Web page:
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Denervated single myofibers: Neurite interactions and synaptic molecules

dc.contributor.authorJay, Jeanne C.en_US
dc.contributor.authorBarald, Kate F.en_US
dc.date.accessioned2007-04-06T18:31:25Z
dc.date.available2007-04-06T18:31:25Z
dc.date.issued1989-12en_US
dc.identifier.citationJay, Jeanne C.; Barald, Kate F. (1989)."Denervated single myofibers: Neurite interactions and synaptic molecules." Muscle & Nerve 12(12): 981-992. <http://hdl.handle.net/2027.42/50141>en_US
dc.identifier.issn0148-639Xen_US
dc.identifier.issn1097-4598en_US
dc.identifier.urihttps://hdl.handle.net/2027.42/50141
dc.identifier.urihttp://www.ncbi.nlm.nih.gov/sites/entrez?cmd=retrieve&db=pubmed&list_uids=2622472&dopt=citationen_US
dc.description.abstractAs a first step in defining the molecular cues that may be important for reinnervation of long-term denervated muscle, single adult rat muscle fibers that had been denervated from 2 to 24 months in vivo were maintained in culture for 5 days. Embryonic ventral spinal cord explants were added to some of these cultures. Interactions of neurites with individual short-term (up to 5 months) and long-term (17–24 months) denervated muscle fibers were compared with neurite interactions in cultures of young adult muscle fibers (from 3 to 5-month-old rats) or aged muscle fibers (from 17 to 26-month-old rats). We found the following. (1) Three molecules that are found at the neuromscular junction (NMJ)—acetylcholinesterase (AChE), acetylcholine receptors (AChRs), and gelasmin (an acetylcholine receptor clustering factor that is found enriched at NMJ of adult muscle)—were reduced with increasing periods of denervation but not with aging. (2) The number of neurite contacts at junctional regions of muscle fibers that were formed and maintained on cultured muscle fibers depended on denervation time of the muscle in vivo; very few contacts were made or maintained on long-term denervated fibers. (3) Gelasmin, but not AChE or AChRs, was found at points of neurite contact on all muscle fibers examined, raising the possibility that it may serve as a cue for reinnervation and that its loss from longterm denervated muscle may be, at least in part, involved in the failure of neurite contacts to be made or maintained in culture and possibly in vivo.en_US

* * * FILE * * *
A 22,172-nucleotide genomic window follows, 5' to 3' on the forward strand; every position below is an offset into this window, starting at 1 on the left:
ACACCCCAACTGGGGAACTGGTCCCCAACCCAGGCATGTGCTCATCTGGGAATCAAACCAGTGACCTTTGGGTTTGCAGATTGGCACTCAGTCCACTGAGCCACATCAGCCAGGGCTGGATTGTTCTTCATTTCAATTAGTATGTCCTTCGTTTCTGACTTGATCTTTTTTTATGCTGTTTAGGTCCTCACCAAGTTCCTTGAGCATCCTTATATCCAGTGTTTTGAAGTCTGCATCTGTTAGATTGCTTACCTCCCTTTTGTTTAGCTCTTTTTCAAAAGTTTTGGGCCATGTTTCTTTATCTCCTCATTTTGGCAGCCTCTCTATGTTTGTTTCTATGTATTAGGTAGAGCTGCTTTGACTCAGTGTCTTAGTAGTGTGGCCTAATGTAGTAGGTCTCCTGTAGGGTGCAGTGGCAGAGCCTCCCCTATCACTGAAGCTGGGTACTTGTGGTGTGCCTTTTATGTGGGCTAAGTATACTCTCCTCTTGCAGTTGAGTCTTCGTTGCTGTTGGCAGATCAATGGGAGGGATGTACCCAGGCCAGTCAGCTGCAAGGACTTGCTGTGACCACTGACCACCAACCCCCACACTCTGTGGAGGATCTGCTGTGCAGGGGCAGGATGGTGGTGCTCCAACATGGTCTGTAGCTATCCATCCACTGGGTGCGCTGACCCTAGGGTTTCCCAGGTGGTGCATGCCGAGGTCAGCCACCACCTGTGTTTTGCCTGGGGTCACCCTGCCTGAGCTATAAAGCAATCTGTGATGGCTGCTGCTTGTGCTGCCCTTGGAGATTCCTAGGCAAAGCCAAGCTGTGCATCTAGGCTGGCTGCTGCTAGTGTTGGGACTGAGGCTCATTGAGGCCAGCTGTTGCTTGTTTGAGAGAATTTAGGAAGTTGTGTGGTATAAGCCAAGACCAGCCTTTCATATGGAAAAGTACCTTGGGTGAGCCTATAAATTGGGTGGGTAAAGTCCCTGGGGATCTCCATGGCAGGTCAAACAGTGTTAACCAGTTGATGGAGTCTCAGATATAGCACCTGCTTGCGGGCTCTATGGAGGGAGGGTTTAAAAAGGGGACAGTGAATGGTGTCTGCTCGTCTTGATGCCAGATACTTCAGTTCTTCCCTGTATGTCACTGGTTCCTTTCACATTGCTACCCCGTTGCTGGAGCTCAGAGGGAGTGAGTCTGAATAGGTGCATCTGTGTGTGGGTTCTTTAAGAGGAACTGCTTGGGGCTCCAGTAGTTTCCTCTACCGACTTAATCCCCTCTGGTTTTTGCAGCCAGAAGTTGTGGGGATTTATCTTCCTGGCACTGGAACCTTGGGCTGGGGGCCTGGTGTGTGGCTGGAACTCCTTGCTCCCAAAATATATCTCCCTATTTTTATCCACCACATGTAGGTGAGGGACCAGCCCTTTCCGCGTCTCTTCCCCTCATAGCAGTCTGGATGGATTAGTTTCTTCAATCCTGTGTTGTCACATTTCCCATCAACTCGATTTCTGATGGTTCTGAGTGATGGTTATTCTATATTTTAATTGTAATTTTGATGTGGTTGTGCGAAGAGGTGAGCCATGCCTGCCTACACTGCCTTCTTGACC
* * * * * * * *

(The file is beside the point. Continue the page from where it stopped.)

dc.format.extent1159433 bytes
dc.format.extent3118 bytes
dc.format.mimetypeapplication/pdf
dc.format.mimetypetext/plain
dc.publisherWiley Subscription Services, Inc., A Wiley Companyen_US
dc.subject.otherLife and Medical Sciencesen_US
dc.subject.otherNeuroscience, Neurology and Psychiatryen_US
dc.titleDenervated single myofibers: Neurite interactions and synaptic moleculesen_US
dc.typeArticleen_US
dc.rights.robotsIndexNoFollowen_US
dc.subject.hlbsecondlevelNeurosciencesen_US
dc.subject.hlbtoplevelHealth Sciencesen_US
dc.description.peerreviewedPeer Revieweden_US
dc.contributor.affiliationumDepartment of Anatomy and Cell Biology, Program in Neuroscience, University of Michigan Medical School, Ann Arbor, MIen_US
dc.contributor.affiliationumDepartment of Anatomy and Cell Biology, Program in Neuroscience, University of Michigan Medical School, Ann Arbor, MI ; Department of Anatomy and Cell Biology, University of Michigan Medical School, Box 0616, Ann Arbor, MI 48109en_US
dc.identifier.pmid2622472en_US
dc.description.bitstreamurlhttp://deepblue.lib.umich.edu/bitstream/2027.42/50141/1/880121206_ftp.pdfen_US
dc.identifier.doihttp://dx.doi.org/10.1002/mus.880121206en_US
dc.identifier.sourceMuscle & Nerveen_US
dc.owningcollnameInterdisciplinary and Peer-Reviewed


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